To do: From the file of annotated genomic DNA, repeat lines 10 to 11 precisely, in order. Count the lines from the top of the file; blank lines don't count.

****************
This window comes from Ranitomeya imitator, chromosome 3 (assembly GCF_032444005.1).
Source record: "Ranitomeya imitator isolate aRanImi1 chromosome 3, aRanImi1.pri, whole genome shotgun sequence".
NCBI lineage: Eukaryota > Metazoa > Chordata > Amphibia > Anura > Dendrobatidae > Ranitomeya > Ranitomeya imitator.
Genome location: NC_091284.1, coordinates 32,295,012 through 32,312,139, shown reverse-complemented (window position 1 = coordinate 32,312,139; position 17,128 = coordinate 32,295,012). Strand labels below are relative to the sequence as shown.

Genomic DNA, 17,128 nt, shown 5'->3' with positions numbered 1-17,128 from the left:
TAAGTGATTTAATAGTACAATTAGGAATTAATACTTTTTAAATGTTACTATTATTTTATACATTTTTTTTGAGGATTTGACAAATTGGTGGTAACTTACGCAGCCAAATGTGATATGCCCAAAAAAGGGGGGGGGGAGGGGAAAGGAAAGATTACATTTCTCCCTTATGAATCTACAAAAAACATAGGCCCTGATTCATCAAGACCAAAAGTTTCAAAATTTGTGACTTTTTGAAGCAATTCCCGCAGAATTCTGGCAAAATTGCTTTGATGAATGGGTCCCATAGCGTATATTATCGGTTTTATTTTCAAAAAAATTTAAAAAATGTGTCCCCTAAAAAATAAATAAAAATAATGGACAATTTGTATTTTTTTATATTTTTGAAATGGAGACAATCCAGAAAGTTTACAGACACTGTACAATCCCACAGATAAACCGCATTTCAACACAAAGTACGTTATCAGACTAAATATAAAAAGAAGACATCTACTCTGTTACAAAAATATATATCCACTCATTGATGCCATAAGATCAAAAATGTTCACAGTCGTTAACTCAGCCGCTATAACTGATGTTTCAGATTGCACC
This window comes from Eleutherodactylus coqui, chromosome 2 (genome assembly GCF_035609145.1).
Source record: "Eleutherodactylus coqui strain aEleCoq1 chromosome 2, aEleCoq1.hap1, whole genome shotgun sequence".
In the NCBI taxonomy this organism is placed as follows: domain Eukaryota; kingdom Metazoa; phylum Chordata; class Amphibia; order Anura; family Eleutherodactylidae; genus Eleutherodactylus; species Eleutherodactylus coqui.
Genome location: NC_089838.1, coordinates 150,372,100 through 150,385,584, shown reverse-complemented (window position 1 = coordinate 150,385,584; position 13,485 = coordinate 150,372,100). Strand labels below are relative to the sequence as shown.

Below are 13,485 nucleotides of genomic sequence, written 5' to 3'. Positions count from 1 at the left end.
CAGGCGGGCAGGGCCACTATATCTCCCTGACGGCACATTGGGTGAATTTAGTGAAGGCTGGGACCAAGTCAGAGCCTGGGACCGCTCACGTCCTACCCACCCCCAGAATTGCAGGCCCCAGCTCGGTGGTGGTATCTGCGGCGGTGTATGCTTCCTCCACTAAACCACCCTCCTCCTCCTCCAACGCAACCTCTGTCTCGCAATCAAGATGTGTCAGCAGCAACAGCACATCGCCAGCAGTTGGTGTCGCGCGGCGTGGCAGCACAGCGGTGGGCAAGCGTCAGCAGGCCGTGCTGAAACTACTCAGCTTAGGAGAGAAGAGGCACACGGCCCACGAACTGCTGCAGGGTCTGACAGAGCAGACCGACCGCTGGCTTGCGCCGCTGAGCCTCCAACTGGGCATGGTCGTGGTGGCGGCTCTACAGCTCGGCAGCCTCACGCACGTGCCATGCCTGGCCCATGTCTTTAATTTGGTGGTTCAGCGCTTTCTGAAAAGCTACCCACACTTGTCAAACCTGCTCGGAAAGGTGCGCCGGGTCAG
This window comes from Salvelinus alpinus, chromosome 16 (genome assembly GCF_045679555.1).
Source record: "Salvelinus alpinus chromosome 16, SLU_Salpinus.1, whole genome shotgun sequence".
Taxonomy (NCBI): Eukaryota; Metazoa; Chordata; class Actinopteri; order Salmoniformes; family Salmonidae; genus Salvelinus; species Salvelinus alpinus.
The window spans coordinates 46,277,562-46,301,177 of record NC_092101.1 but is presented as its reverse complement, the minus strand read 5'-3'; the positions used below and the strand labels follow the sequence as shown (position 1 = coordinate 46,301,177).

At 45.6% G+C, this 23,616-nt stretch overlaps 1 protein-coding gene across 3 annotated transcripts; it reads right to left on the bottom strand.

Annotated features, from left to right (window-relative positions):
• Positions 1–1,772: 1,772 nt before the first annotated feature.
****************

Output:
Genome location: NC_089838.1, coordinates 150,372,100 through 150,385,584, shown reverse-complemented (window position 1 = coordinate 150,385,584; position 13,485 = coordinate 150,372,100). Strand labels below are relative to the sequence as shown.

Below are 13,485 nucleotides of genomic sequence, written 5' to 3'. Positions count from 1 at the left end.